Academic freedom is respected. Constitutional protections for the right to freedom of assembly are generally, but not always, respected. Laws allow rallies only by officially registered political parties, which may not be formed on religious, ethnic, or regional bases and cannot oppose the union of Zanzibar and the mainland. Less than 5 percent of the Tanzanian labor force is unionized. Workers' rights are limited. Essential workers are barred from striking; other workers' right to strike is restricted by complex notification and mediation requirements. A labor law was passed early this year, which the government states will help safeguard the rights and welfare of workers. Approximately 85 percent of Tanzania's people survive through subsistence agriculture.

Tanzania's judiciary has displayed signs of autonomy after decades of subservience to the one-party CCM regime, but it remains subject to considerable political influence. Arrest and pretrial detention laws are often ignored. Prison conditions are harsh, and police abuses are said to be common. According to government estimates, there are approximately 45,000 inmates in the country's prisons although the prisons' collective capacity is only 21,000. Such overcrowding has caused widespread concern. Questions have been raised regarding the safety and health of prisoners, including minors and women, who have been subjected to sexual harassment and human rights abuses. The 2002 Prevention of Terrorism Act, which some NGOs have criticized for containing inconsistencies and anomalies, gives the government considerable latitude in that it does not clearly define the term "terrorism." Rather, the Act merely lists acts of terrorism, which include, among other things, attacks upon a person's life, kidnapping, and serious damage to property. It gives the police and immigration officials sweeping powers to arrest suspected illegal immigrants or anyone thought to have links with terrorists.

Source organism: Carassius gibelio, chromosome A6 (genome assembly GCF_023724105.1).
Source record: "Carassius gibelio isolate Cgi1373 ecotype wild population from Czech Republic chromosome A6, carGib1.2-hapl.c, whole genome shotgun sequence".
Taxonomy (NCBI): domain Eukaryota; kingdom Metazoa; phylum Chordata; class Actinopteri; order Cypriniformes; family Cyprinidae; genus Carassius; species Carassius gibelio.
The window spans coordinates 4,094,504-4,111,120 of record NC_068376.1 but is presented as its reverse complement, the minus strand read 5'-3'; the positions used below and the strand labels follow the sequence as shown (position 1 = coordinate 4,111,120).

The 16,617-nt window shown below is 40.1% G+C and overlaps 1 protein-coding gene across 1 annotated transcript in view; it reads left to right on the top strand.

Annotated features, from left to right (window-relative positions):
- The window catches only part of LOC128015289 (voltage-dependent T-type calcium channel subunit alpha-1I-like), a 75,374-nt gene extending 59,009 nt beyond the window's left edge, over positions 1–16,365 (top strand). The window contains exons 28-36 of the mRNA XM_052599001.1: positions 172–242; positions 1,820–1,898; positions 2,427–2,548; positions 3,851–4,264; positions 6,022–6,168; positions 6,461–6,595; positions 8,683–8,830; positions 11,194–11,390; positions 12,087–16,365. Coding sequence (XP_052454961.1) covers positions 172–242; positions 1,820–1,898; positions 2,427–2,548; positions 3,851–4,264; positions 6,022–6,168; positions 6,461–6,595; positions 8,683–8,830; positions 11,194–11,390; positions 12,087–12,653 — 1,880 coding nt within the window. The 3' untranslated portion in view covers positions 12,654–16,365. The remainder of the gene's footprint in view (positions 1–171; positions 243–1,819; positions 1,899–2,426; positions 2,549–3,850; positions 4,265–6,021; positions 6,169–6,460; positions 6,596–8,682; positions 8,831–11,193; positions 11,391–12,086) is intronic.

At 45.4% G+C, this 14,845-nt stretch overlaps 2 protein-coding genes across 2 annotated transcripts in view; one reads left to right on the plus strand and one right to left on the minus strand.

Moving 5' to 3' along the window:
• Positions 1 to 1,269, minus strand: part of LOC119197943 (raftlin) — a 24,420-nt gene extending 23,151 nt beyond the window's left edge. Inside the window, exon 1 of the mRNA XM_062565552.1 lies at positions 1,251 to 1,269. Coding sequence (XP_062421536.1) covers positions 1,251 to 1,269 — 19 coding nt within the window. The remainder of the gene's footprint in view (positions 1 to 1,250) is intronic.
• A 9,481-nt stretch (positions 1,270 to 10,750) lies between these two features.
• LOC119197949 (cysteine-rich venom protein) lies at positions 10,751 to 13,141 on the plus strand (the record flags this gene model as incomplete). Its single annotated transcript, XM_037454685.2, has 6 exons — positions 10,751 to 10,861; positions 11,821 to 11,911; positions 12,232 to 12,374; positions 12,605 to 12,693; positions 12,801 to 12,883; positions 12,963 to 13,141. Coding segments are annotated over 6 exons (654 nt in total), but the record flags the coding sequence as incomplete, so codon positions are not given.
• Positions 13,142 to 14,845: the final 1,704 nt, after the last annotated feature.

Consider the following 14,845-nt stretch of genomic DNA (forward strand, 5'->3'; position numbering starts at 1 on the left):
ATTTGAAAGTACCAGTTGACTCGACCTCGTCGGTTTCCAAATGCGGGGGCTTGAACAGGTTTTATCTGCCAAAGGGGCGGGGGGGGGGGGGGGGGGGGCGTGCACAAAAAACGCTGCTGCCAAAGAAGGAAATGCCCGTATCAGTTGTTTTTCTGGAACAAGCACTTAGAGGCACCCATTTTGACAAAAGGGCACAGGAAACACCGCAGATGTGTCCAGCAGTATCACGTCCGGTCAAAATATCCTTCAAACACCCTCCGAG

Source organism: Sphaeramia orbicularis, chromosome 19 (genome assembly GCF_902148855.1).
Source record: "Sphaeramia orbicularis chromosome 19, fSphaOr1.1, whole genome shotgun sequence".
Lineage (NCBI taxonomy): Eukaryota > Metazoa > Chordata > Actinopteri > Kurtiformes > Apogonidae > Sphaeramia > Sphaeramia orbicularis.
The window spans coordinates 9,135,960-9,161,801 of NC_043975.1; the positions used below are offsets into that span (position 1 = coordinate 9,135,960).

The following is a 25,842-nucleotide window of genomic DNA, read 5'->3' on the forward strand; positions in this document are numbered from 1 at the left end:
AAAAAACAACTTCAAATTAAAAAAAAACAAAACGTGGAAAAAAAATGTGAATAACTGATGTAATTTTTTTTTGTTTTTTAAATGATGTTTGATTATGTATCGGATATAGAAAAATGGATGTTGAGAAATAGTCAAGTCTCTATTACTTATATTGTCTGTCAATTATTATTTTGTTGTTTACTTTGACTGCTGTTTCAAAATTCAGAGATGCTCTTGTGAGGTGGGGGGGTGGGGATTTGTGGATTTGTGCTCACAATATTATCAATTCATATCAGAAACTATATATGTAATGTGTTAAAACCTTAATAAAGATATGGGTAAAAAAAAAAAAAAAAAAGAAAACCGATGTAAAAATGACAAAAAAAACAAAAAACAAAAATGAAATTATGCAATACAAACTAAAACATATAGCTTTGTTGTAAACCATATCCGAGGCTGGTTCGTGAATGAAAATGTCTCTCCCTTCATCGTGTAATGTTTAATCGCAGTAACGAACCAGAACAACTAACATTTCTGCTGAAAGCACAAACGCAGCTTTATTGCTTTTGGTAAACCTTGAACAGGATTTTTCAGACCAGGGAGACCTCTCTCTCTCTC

Compared to many of its neighbors, Tanzania has enjoyed relatively tranquil relations between its many ethnic groups. The presence of refugees from conflicts in Burundi, Rwanda and the Democratic Republic of Congo, however, has in the past raised tensions. Women's rights guaranteed by the constitution and other laws are not uniformly protected. Especially in rural areas and in Zanzibar, traditional or Islamic customs discriminatory toward women prevail in family law, and women have fewer educational and economic opportunities. Domestic violence against women is reportedly common and is rarely prosecuted. Human rights groups have sought laws to bar forced marriages, which are most common among Tanzania's coastal peoples.